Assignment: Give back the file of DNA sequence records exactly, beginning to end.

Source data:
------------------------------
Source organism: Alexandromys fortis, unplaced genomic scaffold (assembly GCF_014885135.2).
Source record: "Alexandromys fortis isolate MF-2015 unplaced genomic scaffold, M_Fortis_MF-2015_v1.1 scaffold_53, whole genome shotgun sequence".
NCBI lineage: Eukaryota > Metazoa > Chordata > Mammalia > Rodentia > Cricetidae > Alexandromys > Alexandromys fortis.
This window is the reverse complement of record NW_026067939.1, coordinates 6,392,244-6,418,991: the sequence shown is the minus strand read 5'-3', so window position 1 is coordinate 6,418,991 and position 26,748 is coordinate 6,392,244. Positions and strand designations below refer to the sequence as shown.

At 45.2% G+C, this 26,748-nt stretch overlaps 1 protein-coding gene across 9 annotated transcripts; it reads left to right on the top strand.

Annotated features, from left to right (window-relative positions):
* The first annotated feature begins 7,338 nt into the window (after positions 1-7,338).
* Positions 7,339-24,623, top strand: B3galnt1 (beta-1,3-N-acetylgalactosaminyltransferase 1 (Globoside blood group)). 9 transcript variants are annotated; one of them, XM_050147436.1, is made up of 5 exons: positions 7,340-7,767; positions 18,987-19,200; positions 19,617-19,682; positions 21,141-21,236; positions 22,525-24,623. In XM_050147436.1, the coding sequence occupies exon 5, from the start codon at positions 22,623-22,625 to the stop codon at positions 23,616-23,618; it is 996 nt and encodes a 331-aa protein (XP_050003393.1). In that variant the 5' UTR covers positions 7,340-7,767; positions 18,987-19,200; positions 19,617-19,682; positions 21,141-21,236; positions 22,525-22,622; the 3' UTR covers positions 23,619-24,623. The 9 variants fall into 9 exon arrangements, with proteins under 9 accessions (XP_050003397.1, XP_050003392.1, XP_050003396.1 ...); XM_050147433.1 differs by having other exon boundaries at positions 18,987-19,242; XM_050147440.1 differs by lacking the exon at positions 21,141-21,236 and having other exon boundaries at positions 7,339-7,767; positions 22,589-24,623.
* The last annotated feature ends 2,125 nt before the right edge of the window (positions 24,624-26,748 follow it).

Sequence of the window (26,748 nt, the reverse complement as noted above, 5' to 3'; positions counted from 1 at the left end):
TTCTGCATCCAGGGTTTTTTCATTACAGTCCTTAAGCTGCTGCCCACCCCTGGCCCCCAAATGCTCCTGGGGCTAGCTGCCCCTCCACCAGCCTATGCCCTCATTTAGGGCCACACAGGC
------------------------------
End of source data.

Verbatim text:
Source organism: Alexandromys fortis, unplaced genomic scaffold (assembly GCF_014885135.2).
Source record: "Alexandromys fortis isolate MF-2015 unplaced genomic scaffold, M_Fortis_MF-2015_v1.1 scaffold_53, whole genome shotgun sequence".
NCBI lineage: Eukaryota > Metazoa > Chordata > Mammalia > Rodentia > Cricetidae > Alexandromys > Alexandromys fortis.
This window is the reverse complement of record NW_026067939.1, coordinates 6,392,244-6,418,991: the sequence shown is the minus strand read 5'-3', so window position 1 is coordinate 6,418,991 and position 26,748 is coordinate 6,392,244. Positions and strand designations below refer to the sequence as shown.

At 45.2% G+C, this 26,748-nt stretch overlaps 1 protein-coding gene across 9 annotated transcripts; it reads left to right on the top strand.

Annotated features, from left to right (window-relative positions):
* The first annotated feature begins 7,338 nt into the window (after positions 1-7,338).
* Positions 7,339-24,623, top strand: B3galnt1 (beta-1,3-N-acetylgalactosaminyltransferase 1 (Globoside blood group)). 9 transcript variants are annotated; one of them, XM_050147436.1, is made up of 5 exons: positions 7,340-7,767; positions 18,987-19,200; positions 19,617-19,682; positions 21,141-21,236; positions 22,525-24,623. In XM_050147436.1, the coding sequence occupies exon 5, from the start codon at positions 22,623-22,625 to the stop codon at positions 23,616-23,618; it is 996 nt and encodes a 331-aa protein (XP_050003393.1). In that variant the 5' UTR covers positions 7,340-7,767; positions 18,987-19,200; positions 19,617-19,682; positions 21,141-21,236; positions 22,525-22,622; the 3' UTR covers positions 23,619-24,623. The 9 variants fall into 9 exon arrangements, with proteins under 9 accessions (XP_050003397.1, XP_050003392.1, XP_050003396.1 ...); XM_050147433.1 differs by having other exon boundaries at positions 18,987-19,242; XM_050147440.1 differs by lacking the exon at positions 21,141-21,236 and having other exon boundaries at positions 7,339-7,767; positions 22,589-24,623.
* The last annotated feature ends 2,125 nt before the right edge of the window (positions 24,624-26,748 follow it).

Sequence of the window (26,748 nt, the reverse complement as noted above, 5' to 3'; positions counted from 1 at the left end):
TTCTGCATCCAGGGTTTTTTCATTACAGTCCTTAAGCTGCTGCCCACCCCTGGCCCCCAAATGCTCCTGGGGCTAGCTGCCCCTCCACCAGCCTATGCCCTCATTTAGGGCCACACAGGC